“Get back here. I am not—what is reptoid?”
“Precisely what a reptoid would say. Go tell your lizard masters to stay out of Jokertown!”
Mikhail lumbered toward her, swiping blindly, but Octavia caught his wrist. He swiveled toward her, slow and dangerous, but Octavia didn’t give. “Mikhail. I think you should leave.”
Mikhail glared at her. He tried to pull his arm out of her grip, but Octavia had kneading muscles. And in the pause that followed, Mikhail heard the murmurs.
Crowds, in Robin’s experience, were funny, changeable things. Groups of people played little games together without realizing it. When the whole group watched in silence, they were playing ‘audience’: the audience doesn’t speak up, doesn’t interfere. You could shout orders to a crowd in an emergency and they’d just blink. They weren’t part of the scene—they were supposed to watch. But if a few people left the audience and started doing something, well, the rest of the audience might start to ask themselves why they weren’t doing things too. They put aside the game of audience and started playing other games: work group, army, mob.
More people had crowded into the bakery. The oak tree cracked her knuckles. The triplets glared with six eyes between them. Even the eyeless gent had rolled his copy of the Wall Street Journal into something like a club.
Mikhail looked from the crowd, to the photographer, to Robin, to Octavia. He frowned with his forehead. “Very well. No business today.” She let him go. He tried to wipe away the flour she’d left on his sleeve, and mostly did. “But you will understand in time.” When he straightened his lapels, the flour on his palm dusted one of them white. He turned to go. The crowd parted grudgingly. Halfway to the door, he tripped. When he recovered his balance he glared at the crowd, but everyone looked innocent, especially the triplets. He squeezed past the oak tree and the eyeless man, and glowered off up the street.
“Here you go, Robin.” He turned to see a doughboy set a fresh fardelejo in wax paper on the counter beside a cup of deep black coffee in a cardboard sleeve. Octavia smiled. He’d never seen her smile as a mask before. “On the house.”
“Octavia, I’m sorry, I shouldn’t have butted in.” He reached for his wallet, and had it halfway open when she put her hand over his to ease it closed.
“I’m glad you did. I can handle myself, but you and Jan helped.” He looked around for Jan—the photographer, he assumed—but she’d vanished into the crowd. “Real estate guys get worse all the time. Even Jokertown’s Manhattan these days.” Her smile tightened. “How’s the guidance, counselor?”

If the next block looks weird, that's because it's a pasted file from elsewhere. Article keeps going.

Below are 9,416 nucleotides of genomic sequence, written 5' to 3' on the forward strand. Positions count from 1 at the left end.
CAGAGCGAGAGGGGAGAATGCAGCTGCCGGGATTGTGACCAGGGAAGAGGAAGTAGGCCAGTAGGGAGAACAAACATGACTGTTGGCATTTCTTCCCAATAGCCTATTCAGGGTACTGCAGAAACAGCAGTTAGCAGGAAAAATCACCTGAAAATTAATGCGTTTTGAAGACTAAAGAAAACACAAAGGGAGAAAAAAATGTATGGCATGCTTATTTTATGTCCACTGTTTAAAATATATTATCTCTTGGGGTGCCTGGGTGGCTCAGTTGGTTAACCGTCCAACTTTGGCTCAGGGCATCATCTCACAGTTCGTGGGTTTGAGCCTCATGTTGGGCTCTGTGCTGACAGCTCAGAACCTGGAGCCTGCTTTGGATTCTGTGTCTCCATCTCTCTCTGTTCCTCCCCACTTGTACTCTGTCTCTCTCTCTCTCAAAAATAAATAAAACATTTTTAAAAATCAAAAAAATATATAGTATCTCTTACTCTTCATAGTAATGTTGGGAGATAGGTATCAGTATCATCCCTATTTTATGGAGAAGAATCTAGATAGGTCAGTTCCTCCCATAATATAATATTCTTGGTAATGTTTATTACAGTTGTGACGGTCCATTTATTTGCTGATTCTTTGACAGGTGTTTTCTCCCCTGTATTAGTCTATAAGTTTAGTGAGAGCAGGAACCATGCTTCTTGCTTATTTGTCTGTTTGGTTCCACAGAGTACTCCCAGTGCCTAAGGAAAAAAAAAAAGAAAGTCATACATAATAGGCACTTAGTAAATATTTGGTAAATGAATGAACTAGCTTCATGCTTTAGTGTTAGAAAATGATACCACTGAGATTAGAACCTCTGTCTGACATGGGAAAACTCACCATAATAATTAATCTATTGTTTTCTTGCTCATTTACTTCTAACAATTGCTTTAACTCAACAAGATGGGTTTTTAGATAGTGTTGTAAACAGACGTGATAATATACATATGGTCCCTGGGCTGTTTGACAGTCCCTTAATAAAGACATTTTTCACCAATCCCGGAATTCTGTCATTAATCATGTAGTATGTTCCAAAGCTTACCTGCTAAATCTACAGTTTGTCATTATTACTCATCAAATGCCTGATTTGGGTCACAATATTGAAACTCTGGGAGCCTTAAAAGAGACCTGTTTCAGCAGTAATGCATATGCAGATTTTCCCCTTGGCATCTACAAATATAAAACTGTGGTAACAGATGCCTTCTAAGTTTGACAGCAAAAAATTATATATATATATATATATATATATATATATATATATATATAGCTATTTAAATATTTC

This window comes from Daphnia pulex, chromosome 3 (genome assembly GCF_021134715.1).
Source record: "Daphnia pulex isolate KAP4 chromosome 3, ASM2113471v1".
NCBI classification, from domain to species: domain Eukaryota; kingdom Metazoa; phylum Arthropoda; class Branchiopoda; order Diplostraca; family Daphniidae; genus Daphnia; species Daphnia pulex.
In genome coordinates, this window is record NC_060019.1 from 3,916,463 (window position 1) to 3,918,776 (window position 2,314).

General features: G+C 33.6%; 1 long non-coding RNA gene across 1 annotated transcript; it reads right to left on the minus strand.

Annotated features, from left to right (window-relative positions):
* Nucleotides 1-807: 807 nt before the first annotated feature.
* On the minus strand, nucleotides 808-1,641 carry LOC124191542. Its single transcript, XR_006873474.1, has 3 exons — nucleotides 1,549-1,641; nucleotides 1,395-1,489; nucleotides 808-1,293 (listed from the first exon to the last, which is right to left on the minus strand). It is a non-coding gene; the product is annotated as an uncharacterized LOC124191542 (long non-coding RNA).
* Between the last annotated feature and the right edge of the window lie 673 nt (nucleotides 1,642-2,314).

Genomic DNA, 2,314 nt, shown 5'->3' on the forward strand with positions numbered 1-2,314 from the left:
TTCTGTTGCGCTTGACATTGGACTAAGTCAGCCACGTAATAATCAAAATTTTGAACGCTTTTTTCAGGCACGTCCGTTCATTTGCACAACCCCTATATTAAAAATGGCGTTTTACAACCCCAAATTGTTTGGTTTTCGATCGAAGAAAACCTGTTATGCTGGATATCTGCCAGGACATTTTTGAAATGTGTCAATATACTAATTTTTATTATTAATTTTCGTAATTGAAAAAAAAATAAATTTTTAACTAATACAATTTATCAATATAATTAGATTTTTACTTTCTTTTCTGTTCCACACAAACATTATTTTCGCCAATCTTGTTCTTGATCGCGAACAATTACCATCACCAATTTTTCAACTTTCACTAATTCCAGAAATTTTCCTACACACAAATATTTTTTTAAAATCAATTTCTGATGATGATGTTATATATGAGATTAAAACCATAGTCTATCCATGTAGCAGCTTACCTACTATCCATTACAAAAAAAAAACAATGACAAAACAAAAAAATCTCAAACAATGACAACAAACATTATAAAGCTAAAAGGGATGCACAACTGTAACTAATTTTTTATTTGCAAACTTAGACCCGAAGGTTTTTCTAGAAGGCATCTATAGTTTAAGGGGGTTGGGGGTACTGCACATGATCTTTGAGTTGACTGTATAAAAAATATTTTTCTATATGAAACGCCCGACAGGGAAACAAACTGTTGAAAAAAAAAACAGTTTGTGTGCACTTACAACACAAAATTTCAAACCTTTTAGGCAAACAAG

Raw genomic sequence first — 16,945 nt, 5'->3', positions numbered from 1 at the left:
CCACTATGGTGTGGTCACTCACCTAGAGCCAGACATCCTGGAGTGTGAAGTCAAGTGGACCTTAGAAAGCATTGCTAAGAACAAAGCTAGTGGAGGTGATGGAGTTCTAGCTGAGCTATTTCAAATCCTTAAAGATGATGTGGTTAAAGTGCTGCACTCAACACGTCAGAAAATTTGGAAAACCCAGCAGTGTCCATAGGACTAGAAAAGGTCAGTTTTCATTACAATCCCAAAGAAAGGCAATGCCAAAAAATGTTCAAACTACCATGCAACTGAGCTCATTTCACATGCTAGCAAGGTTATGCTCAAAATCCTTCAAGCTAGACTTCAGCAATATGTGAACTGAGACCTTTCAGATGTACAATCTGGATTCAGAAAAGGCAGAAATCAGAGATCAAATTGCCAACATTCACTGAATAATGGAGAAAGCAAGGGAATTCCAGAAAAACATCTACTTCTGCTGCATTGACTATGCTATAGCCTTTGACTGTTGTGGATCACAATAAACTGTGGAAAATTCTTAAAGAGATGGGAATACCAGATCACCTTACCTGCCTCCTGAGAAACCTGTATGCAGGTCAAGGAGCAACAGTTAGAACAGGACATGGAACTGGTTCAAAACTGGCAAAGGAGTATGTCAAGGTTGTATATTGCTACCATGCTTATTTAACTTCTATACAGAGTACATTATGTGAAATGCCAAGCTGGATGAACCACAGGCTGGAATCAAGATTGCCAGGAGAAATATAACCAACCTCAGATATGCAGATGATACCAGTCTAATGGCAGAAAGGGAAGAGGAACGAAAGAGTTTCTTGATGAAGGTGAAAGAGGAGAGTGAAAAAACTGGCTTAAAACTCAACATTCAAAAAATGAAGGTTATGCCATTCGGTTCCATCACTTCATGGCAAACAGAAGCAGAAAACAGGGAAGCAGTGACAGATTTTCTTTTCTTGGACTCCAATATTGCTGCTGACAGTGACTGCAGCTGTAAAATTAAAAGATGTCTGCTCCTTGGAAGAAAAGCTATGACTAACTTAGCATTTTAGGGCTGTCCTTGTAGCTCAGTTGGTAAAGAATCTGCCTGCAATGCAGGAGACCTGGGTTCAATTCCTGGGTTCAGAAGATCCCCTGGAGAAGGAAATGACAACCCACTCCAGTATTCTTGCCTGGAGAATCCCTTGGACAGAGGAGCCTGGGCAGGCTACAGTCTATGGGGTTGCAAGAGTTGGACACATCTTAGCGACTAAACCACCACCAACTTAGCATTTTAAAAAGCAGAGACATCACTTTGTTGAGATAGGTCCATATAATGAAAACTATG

He took the hint. “Another no-show this morning. Starting to wonder if they’ll ever trust me.”
“You’ll be all right.” This time the smile was close to real. “This is Jokertown. Trust takes time. The kids will open up.”
Ten minutes, a coffee scald, and a school bell later, Robin sat across his office desk from a big slab of a kid named Slade, with rock-hard skin and heavy opal eyes, as closed as a sarcophagus. Slade held his hands cupped in his lap, and made slight grinding sounds when he moved.
Robin glanced down at the file again, at circled words: underperforming, risk, attention issues, disengaged. Detentions for weeks. Arrested once for shoplifting, but the store owner didn’t press charges.
The books he liked said you weren’t supposed to tell the student about themselves. You might get it wrong, or worse, get it right in a way that hurt. He wasn’t here to read Slade’s profile back to him. Slade’s card turned young, and since then he’d always been the big dumb rock guy, a useful buddy to have in grade school—his friends didn’t expect anything more from him than backup. Teachers wrote him off, even joker teachers who should have known better. Even at Xavier Desmond, which had a football team the way some people have plantar’s warts, the coach followed him with the kind of attention usually reserved by hyenas for small wounded buffalo. The last thing Slade needed was one more person telling him who he was. But that left Robin sitting across the desk, waiting for him to talk.
He reached for his coffee. It was empty. He’d finished it in the first silent minutes of the session.
“What do you like to do outside of school?”
Slade raised his head with a sound like heavy tires crushing gravel. “Nothing. Hang out.”
Robin waited for him to elaborate. Slade waited for him to ask another question. Slade won.
“Ms. LaJolla enjoyed teaching you geometry.” He didn’t mention the incomplete portfolio note, or refuses to answer questions in class. “Do you like math?”
Slade’s eyes rolled up to Robin’s face, then down again. “I guess it’s okay.”
After forty more minutes of that, Robin saw Slade to his office door, drifted to the teachers’ lounge, and collapsed in an understuffed, coffee-stained chair, staring at the wall. Hang in there. He wondered why he’d thought of that, then realized he was staring at another cat poster. They were the same, but this cat looked closer to falling.
Ms. LaJolla marched into the room, checked her mailbox, flipped through the papers stacked there, shredded five of them, and tossed the rest into the trash. Robin heard the shredder growl. He needed sleep. He checked the clock. Five minutes to the next period. He checked the clock again. Still five.
Ms. LaJolla stopped at the door and turned back to face him. They’d traded maybe ten words since Robin started at Xavier Desmond, and he didn’t know much about her other than that other math teachers shivered when she drew near. Beatrice LaJolla ruled Geometry with an iron fist. Rumor had it that once, when some parents came in to protest their kid’s grade, she’d given the parents homework.